Lung mechanics and airway reactivity in sheep during development of oxygen toxicity

M. Fukushima, L. S. King, Kyung Ho Kang, M. Banerjee, J. H. Newman

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16 Citations (Scopus)


The causes of respiratory distress in O2 toxicity are not well understood. The purpose of this study was to better define the airway abnormalities caused by breathing 100% O2. Sheep were instrumented for measurements of dynamic compliance (Cdyn), functional residual capacity by body plethysmography (FRC), hemodynamics, and lung lymph flow. Each day Cdyn and FRC were measured before, during, and after the application of 45 min continuous positive airway pressure (CPAP) at 15 cmH2O. The amount of aerosol histamine necessary to reduce Cdyn 35% from baseline (ED35) was measured each day as was the response to aerosol metaproterenol. Cdyn decreased progressively from 0.083 ± 0.005 (SE) l/cmH2O at baseline to 0.032 ± 0.004 l/cm H2O at 96 h of O2. Surprisingly, FRC did not decrease (1,397 ± 153 ml at baseline vs. 1,523 ± 139 ml at 96 h). The ED35 to histamine did not vary among days or from air controls. Metaproterenol produced a variable inconsistent increase in Cdyn. We also measured changes in Cdyn during changes in respiratory rate and static pressure-volume relationships in five other sheep. We found a small but significant frequency dependence of compliance and an increase in lung stiffness with O2 toxicity. We conclude that in adult sheep O2 toxicity reduces Cdyn but does not increase airway reactivity. The large reduction in Cdyn in O2 toxicity results from processes other than increased airway reactivity or reduced lung volume, and Cdyn decreases before the development of lung edema.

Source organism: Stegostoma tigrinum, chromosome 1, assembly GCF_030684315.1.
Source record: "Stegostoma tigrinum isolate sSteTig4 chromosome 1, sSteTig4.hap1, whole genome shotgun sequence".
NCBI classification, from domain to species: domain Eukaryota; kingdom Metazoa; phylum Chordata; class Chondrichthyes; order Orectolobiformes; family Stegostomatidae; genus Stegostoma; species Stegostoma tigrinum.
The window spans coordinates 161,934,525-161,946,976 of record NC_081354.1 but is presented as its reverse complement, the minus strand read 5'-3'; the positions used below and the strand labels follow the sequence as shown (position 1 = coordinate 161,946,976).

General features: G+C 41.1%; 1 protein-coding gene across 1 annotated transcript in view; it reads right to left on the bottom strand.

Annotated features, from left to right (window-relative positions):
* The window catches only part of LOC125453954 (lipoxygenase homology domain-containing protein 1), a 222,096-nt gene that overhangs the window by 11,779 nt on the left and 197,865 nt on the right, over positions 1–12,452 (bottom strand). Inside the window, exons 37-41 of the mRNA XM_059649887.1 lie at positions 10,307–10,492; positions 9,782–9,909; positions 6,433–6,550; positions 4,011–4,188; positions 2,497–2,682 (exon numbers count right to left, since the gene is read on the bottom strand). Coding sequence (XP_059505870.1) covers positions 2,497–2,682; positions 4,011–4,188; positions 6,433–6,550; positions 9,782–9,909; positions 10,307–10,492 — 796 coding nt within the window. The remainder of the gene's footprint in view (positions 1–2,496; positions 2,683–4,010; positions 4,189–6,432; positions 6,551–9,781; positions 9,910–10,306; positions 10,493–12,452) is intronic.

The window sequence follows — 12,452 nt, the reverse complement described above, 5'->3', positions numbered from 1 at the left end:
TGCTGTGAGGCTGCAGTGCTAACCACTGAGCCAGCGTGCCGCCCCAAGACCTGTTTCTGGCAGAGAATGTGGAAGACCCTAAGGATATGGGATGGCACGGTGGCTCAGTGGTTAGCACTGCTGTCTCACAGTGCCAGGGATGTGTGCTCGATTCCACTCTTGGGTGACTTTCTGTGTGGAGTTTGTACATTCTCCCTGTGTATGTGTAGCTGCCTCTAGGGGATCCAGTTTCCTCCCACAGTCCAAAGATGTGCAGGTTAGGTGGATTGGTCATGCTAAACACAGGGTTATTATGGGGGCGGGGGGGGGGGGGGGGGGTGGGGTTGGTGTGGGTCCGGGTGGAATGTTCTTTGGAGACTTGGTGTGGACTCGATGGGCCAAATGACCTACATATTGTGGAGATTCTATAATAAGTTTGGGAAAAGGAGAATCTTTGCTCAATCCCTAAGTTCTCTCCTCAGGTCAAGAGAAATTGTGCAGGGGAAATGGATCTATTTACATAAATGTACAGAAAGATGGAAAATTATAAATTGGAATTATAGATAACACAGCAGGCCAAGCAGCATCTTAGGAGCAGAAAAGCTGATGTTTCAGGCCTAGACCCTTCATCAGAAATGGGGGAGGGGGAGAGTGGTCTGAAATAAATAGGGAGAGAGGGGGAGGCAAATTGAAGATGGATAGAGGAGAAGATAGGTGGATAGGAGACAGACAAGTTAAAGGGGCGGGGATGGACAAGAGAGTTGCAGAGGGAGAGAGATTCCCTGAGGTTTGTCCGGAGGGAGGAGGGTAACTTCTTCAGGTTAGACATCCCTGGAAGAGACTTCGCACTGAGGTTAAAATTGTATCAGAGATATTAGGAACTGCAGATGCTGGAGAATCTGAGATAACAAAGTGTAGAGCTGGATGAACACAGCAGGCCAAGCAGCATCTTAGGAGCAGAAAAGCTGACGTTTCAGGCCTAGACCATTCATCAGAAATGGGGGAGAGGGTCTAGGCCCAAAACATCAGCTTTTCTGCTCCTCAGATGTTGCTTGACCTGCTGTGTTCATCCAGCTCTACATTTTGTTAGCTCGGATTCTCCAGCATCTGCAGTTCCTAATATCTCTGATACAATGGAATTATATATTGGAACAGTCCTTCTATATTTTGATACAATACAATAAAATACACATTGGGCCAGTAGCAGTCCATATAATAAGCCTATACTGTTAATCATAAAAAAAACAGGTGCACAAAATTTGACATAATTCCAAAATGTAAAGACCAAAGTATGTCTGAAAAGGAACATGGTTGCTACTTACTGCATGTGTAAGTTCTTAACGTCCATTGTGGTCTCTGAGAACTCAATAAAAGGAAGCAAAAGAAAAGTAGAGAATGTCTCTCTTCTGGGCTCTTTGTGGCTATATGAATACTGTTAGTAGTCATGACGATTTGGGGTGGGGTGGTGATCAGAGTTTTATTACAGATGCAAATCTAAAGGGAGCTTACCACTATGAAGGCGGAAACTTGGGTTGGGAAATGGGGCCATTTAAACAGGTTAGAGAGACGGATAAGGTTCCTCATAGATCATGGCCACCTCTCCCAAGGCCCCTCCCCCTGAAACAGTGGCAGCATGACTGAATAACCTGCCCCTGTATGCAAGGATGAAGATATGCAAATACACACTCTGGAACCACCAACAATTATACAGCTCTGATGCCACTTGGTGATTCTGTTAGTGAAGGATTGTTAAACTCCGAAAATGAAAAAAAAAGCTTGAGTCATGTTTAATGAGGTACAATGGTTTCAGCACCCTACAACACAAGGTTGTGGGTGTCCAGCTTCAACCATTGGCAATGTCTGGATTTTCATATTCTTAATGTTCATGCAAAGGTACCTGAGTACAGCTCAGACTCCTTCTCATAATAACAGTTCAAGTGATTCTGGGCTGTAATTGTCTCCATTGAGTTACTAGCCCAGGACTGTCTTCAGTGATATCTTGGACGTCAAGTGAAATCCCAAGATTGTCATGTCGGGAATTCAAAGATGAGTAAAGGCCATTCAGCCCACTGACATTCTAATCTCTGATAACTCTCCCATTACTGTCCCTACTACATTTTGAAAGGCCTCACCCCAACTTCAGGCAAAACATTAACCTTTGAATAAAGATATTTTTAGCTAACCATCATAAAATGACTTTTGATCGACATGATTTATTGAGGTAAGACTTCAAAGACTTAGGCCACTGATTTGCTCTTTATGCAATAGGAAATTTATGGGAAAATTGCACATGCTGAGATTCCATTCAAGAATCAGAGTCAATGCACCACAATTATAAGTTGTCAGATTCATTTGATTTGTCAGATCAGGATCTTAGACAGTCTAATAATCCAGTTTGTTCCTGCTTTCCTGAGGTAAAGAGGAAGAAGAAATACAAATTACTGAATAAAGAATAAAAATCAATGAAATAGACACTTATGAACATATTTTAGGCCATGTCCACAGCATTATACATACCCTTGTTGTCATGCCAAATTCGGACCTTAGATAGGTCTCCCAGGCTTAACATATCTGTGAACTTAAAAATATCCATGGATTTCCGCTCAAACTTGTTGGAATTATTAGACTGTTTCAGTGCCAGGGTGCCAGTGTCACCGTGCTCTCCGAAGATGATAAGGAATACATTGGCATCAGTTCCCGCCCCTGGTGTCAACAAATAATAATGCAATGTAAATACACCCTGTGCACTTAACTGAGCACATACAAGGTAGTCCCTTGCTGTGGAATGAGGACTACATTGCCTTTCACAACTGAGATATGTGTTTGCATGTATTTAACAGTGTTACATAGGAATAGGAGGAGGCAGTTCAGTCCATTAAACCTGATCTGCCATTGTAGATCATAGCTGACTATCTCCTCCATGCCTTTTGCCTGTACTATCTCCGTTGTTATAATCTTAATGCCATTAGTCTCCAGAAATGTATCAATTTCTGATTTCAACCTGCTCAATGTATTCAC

Original languageEnglish
Pages (from-to)1779-1785
Number of pages7
JournalJournal of Applied Physiology
Issue number5
Publication statusPublished - 1990 Dec 1
Externally publishedYes


  • acute lung injury
  • adult sheep
  • continuous positive airway pressure
  • dynamic and static compliance
  • functional residual capacity
  • pulmonary oxygen toxicity

ASJC Scopus subject areas

  • Physiology
  • Physiology (medical)


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